Arthur Ciampi
Arthur Ciampi ()

Springtime is often the time of year when partners leave their firms for greener pastures. Making “the move” is frequently a difficult process fraught with twists, turns and surprises that sometimes hinder and unnecessarily complicate the departure. Among the difficulties is that many partnership agreements contain a “notice provision” which requires a partner to remain at the firm until the specified notice period expires.

The enforceability and propriety of a notice provision frequently become a point of contention between a partner and his soon-to-be former firm. In this month’s column, we analyze notice provisions in law firm partnership agreements and discuss their enforceability.

Typical Notice Provisions

Most law firm agreements contain a notice provision which sets forth: (i) the manner in which notice of a partner’s departure must be given; (ii) the length of time a partner must remain at the firm before departing; and (iii) the ability of the law firm, in its discretion, to waive or shorten the notice period. A typical simple provision is as follows:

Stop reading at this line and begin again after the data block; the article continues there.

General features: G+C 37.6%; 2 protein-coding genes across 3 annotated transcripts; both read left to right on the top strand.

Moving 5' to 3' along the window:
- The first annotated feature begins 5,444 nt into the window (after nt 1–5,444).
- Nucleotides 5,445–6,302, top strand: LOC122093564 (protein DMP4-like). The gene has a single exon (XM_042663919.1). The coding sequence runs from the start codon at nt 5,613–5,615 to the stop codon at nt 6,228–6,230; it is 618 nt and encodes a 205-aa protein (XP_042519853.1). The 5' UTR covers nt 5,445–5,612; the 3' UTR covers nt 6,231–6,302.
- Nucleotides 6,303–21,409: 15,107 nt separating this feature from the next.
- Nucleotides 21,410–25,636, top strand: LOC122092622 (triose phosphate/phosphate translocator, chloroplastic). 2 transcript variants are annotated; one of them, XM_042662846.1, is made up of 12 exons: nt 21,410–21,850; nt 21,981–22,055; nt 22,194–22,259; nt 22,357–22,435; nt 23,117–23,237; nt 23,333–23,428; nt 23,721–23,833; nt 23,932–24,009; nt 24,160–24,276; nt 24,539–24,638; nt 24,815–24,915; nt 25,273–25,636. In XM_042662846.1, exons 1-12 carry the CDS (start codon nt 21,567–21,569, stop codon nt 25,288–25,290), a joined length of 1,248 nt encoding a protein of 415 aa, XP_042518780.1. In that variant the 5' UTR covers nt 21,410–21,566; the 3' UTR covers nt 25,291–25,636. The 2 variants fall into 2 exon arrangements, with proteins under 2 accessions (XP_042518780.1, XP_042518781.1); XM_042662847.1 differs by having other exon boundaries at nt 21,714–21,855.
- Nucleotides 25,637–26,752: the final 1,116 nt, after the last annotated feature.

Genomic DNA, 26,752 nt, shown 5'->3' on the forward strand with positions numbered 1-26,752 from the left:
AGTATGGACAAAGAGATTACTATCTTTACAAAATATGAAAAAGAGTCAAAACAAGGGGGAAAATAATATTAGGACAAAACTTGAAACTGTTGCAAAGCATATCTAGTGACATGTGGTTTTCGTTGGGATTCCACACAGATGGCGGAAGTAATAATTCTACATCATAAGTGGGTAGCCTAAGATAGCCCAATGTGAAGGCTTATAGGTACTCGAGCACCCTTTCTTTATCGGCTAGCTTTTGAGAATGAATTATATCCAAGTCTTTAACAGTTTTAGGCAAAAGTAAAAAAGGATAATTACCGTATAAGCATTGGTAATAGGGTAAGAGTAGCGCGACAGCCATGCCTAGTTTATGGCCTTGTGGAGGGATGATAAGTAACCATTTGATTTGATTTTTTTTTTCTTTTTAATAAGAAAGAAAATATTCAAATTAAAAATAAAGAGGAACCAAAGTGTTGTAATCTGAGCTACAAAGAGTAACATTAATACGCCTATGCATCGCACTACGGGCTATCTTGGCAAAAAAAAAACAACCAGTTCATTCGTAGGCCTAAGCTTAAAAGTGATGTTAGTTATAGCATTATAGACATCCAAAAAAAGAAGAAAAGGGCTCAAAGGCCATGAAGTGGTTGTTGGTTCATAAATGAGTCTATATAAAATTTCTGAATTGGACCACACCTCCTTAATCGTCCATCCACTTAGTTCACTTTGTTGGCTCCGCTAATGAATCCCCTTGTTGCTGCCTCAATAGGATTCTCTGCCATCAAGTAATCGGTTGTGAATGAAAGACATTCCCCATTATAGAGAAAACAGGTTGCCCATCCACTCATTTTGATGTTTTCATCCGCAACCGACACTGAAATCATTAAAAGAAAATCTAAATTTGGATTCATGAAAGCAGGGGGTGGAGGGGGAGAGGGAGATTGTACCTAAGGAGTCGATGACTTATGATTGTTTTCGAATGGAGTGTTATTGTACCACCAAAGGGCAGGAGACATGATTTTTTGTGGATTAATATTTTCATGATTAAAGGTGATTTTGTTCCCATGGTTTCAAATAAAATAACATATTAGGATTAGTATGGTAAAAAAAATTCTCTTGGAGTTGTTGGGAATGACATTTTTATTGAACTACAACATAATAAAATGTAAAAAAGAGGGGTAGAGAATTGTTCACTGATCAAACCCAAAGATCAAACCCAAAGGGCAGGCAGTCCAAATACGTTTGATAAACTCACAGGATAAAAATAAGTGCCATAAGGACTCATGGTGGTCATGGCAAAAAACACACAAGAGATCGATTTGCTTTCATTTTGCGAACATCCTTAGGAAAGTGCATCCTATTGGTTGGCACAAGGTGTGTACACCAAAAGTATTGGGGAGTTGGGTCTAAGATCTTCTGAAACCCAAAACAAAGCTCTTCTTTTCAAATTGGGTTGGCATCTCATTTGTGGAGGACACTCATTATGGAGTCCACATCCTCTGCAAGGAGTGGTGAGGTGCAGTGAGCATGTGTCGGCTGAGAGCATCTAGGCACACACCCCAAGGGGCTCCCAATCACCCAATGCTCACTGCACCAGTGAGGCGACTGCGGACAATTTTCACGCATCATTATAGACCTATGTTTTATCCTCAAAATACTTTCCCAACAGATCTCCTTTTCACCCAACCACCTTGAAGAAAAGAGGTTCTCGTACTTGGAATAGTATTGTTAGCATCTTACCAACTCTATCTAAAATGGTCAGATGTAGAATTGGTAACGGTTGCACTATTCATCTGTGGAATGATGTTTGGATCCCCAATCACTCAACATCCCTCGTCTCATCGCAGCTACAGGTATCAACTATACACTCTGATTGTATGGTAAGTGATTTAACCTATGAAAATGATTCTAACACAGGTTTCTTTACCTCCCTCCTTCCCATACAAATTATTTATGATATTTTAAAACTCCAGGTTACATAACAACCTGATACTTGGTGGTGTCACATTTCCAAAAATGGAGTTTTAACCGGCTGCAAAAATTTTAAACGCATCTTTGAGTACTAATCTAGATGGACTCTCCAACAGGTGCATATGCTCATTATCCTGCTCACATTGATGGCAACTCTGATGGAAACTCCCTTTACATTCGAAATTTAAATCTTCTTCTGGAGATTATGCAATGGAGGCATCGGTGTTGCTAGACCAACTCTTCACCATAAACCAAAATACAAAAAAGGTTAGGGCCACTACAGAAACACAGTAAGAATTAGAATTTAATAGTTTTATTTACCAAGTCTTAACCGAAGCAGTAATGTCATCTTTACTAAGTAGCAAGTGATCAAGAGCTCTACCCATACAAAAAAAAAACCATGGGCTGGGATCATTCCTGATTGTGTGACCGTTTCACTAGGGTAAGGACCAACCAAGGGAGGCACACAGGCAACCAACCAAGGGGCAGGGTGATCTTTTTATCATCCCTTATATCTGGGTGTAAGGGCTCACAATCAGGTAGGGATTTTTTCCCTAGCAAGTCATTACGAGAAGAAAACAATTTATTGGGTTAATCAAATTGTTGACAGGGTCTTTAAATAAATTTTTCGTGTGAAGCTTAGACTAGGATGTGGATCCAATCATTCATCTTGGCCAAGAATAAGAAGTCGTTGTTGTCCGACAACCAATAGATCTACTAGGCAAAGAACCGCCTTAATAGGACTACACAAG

Any Partner may voluntarily withdraw from the Firm on a Termination Date which is the last day of any calendar month at least thirty (30) days after the date the Partner gives written notice of withdrawal to the Executive Committee of their intention to withdraw. The Termination Date, however, may be an earlier date with the prior written approval of the Executive Committee.

Enforceability

Partners challenging notice provisions often claim that they are unenforceable because they impede a partner’s mobility and constitute an unethical restraint of trade that interferes with a client’s choice of counsel.

Challenges to notice provisions are typically made pursuant to Rule 5.6 of the Rules of Professional Conduct. Rule 5.6 states in pertinent part: